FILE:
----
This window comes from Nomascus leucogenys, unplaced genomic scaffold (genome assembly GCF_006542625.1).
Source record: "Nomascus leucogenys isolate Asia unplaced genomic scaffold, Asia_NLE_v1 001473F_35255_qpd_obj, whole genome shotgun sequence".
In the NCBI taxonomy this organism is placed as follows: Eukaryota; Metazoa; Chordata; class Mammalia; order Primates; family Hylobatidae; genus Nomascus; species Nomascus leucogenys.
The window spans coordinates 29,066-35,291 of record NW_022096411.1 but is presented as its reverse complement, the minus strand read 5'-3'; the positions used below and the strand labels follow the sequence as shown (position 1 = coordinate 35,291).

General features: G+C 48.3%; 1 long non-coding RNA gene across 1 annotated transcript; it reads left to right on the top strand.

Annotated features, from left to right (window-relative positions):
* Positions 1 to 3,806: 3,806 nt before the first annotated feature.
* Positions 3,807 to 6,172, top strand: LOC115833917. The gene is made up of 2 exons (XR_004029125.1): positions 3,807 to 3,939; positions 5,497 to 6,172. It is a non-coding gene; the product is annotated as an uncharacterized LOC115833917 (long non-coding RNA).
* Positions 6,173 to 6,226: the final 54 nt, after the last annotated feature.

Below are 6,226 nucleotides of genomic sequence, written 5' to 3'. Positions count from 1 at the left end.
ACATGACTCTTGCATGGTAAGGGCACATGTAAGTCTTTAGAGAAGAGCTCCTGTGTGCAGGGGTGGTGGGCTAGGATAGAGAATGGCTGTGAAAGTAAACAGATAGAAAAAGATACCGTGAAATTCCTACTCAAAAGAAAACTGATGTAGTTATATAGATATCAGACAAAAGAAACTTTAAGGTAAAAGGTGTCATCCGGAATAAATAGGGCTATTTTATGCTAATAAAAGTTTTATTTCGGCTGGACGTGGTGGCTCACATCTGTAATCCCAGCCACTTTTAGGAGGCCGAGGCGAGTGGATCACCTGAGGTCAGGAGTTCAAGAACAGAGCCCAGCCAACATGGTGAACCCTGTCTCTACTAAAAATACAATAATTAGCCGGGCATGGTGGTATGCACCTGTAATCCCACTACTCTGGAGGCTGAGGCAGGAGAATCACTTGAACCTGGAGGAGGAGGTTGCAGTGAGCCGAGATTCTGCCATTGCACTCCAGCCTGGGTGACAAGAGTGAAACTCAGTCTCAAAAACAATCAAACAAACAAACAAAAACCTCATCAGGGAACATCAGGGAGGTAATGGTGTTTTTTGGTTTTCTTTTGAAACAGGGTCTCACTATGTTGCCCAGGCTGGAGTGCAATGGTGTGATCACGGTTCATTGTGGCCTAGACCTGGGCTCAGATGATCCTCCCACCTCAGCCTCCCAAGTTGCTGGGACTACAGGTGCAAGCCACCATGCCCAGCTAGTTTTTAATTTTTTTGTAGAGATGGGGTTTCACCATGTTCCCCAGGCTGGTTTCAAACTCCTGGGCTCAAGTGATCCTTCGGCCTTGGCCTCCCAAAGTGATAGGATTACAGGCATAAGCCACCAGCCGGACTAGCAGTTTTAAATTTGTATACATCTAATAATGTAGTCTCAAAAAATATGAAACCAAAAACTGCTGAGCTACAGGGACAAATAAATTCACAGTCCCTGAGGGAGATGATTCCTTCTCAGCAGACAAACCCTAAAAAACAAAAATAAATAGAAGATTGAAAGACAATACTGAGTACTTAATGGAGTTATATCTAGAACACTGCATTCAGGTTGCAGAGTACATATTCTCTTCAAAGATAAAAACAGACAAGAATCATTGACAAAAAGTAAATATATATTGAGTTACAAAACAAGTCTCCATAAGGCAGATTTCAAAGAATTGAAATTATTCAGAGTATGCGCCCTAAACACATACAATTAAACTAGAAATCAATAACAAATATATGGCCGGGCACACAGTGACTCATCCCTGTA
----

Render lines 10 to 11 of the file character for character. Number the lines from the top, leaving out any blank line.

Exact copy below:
Below are 6,226 nucleotides of genomic sequence, written 5' to 3'. Positions count from 1 at the left end.
ACATGACTCTTGCATGGTAAGGGCACATGTAAGTCTTTAGAGAAGAGCTCCTGTGTGCAGGGGTGGTGGGCTAGGATAGAGAATGGCTGTGAAAGTAAACAGATAGAAAAAGATACCGTGAAATTCCTACTCAAAAGAAAACTGATGTAGTTATATAGATATCAGACAAAAGAAACTTTAAGGTAAAAGGTGTCATCCGGAATAAATAGGGCTATTTTATGCTAATAAAAGTTTTATTTCGGCTGGACGTGGTGGCTCACATCTGTAATCCCAGCCACTTTTAGGAGGCCGAGGCGAGTGGATCACCTGAGGTCAGGAGTTCAAGAACAGAGCCCAGCCAACATGGTGAACCCTGTCTCTACTAAAAATACAATAATTAGCCGGGCATGGTGGTATGCACCTGTAATCCCACTACTCTGGAGGCTGAGGCAGGAGAATCACTTGAACCTGGAGGAGGAGGTTGCAGTGAGCCGAGATTCTGCCATTGCACTCCAGCCTGGGTGACAAGAGTGAAACTCAGTCTCAAAAACAATCAAACAAACAAACAAAAACCTCATCAGGGAACATCAGGGAGGTAATGGTGTTTTTTGGTTTTCTTTTGAAACAGGGTCTCACTATGTTGCCCAGGCTGGAGTGCAATGGTGTGATCACGGTTCATTGTGGCCTAGACCTGGGCTCAGATGATCCTCCCACCTCAGCCTCCCAAGTTGCTGGGACTACAGGTGCAAGCCACCATGCCCAGCTAGTTTTTAATTTTTTTGTAGAGATGGGGTTTCACCATGTTCCCCAGGCTGGTTTCAAACTCCTGGGCTCAAGTGATCCTTCGGCCTTGGCCTCCCAAAGTGATAGGATTACAGGCATAAGCCACCAGCCGGACTAGCAGTTTTAAATTTGTATACATCTAATAATGTAGTCTCAAAAAATATGAAACCAAAAACTGCTGAGCTACAGGGACAAATAAATTCACAGTCCCTGAGGGAGATGATTCCTTCTCAGCAGACAAACCCTAAAAAACAAAAATAAATAGAAGATTGAAAGACAATACTGAGTACTTAATGGAGTTATATCTAGAACACTGCATTCAGGTTGCAGAGTACATATTCTCTTCAAAGATAAAAACAGACAAGAATCATTGACAAAAAGTAAATATATATTGAGTTACAAAACAAGTCTCCATAAGGCAGATTTCAAAGAATTGAAATTATTCAGAGTATGCGCCCTAAACACATACAATTAAACTAGAAATCAATAACAAATATATGGCCGGGCACACAGTGACTCATCCCTGTA